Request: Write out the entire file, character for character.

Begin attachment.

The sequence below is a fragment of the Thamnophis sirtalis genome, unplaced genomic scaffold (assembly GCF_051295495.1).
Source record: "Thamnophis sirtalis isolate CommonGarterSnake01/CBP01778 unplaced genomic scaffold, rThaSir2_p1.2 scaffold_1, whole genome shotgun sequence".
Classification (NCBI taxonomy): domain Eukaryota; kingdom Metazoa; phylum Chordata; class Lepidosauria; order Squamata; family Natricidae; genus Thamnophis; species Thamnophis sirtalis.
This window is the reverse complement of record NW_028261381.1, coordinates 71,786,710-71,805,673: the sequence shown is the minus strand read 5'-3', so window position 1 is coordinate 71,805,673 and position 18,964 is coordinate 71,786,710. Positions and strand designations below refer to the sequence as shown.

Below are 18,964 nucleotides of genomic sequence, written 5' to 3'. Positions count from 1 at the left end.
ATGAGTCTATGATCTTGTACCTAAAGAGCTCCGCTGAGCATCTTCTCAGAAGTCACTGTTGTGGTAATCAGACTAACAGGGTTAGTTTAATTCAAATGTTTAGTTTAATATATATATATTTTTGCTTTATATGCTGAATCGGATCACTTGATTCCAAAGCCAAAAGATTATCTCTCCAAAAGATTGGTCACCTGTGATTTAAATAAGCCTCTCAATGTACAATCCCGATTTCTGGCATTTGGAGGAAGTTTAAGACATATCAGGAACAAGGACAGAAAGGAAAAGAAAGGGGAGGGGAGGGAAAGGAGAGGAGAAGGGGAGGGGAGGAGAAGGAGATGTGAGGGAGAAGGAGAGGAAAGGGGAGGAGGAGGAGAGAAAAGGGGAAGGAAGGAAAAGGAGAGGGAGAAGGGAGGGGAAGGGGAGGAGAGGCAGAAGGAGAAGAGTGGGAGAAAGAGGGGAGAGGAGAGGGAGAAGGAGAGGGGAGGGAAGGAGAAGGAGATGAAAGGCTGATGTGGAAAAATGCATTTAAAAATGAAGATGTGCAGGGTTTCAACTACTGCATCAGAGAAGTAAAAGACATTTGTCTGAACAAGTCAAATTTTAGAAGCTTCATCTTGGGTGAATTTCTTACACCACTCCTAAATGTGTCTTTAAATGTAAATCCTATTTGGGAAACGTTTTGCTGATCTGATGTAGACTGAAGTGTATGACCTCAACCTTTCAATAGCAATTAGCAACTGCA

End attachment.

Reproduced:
The sequence below is a fragment of the Thamnophis sirtalis genome, unplaced genomic scaffold (assembly GCF_051295495.1).
Source record: "Thamnophis sirtalis isolate CommonGarterSnake01/CBP01778 unplaced genomic scaffold, rThaSir2_p1.2 scaffold_1, whole genome shotgun sequence".
Classification (NCBI taxonomy): domain Eukaryota; kingdom Metazoa; phylum Chordata; class Lepidosauria; order Squamata; family Natricidae; genus Thamnophis; species Thamnophis sirtalis.
This window is the reverse complement of record NW_028261381.1, coordinates 71,786,710-71,805,673: the sequence shown is the minus strand read 5'-3', so window position 1 is coordinate 71,805,673 and position 18,964 is coordinate 71,786,710. Positions and strand designations below refer to the sequence as shown.

Below are 18,964 nucleotides of genomic sequence, written 5' to 3'. Positions count from 1 at the left end.
ATGAGTCTATGATCTTGTACCTAAAGAGCTCCGCTGAGCATCTTCTCAGAAGTCACTGTTGTGGTAATCAGACTAACAGGGTTAGTTTAATTCAAATGTTTAGTTTAATATATATATATTTTTGCTTTATATGCTGAATCGGATCACTTGATTCCAAAGCCAAAAGATTATCTCTCCAAAAGATTGGTCACCTGTGATTTAAATAAGCCTCTCAATGTACAATCCCGATTTCTGGCATTTGGAGGAAGTTTAAGACATATCAGGAACAAGGACAGAAAGGAAAAGAAAGGGGAGGGGAGGGAAAGGAGAGGAGAAGGGGAGGGGAGGAGAAGGAGATGTGAGGGAGAAGGAGAGGAAAGGGGAGGAGGAGGAGAGAAAAGGGGAAGGAAGGAAAAGGAGAGGGAGAAGGGAGGGGAAGGGGAGGAGAGGCAGAAGGAGAAGAGTGGGAGAAAGAGGGGAGAGGAGAGGGAGAAGGAGAGGGGAGGGAAGGAGAAGGAGATGAAAGGCTGATGTGGAAAAATGCATTTAAAAATGAAGATGTGCAGGGTTTCAACTACTGCATCAGAGAAGTAAAAGACATTTGTCTGAACAAGTCAAATTTTAGAAGCTTCATCTTGGGTGAATTTCTTACACCACTCCTAAATGTGTCTTTAAATGTAAATCCTATTTGGGAAACGTTTTGCTGATCTGATGTAGACTGAAGTGTATGACCTCAACCTTTCAATAGCAATTAGCAACTGCA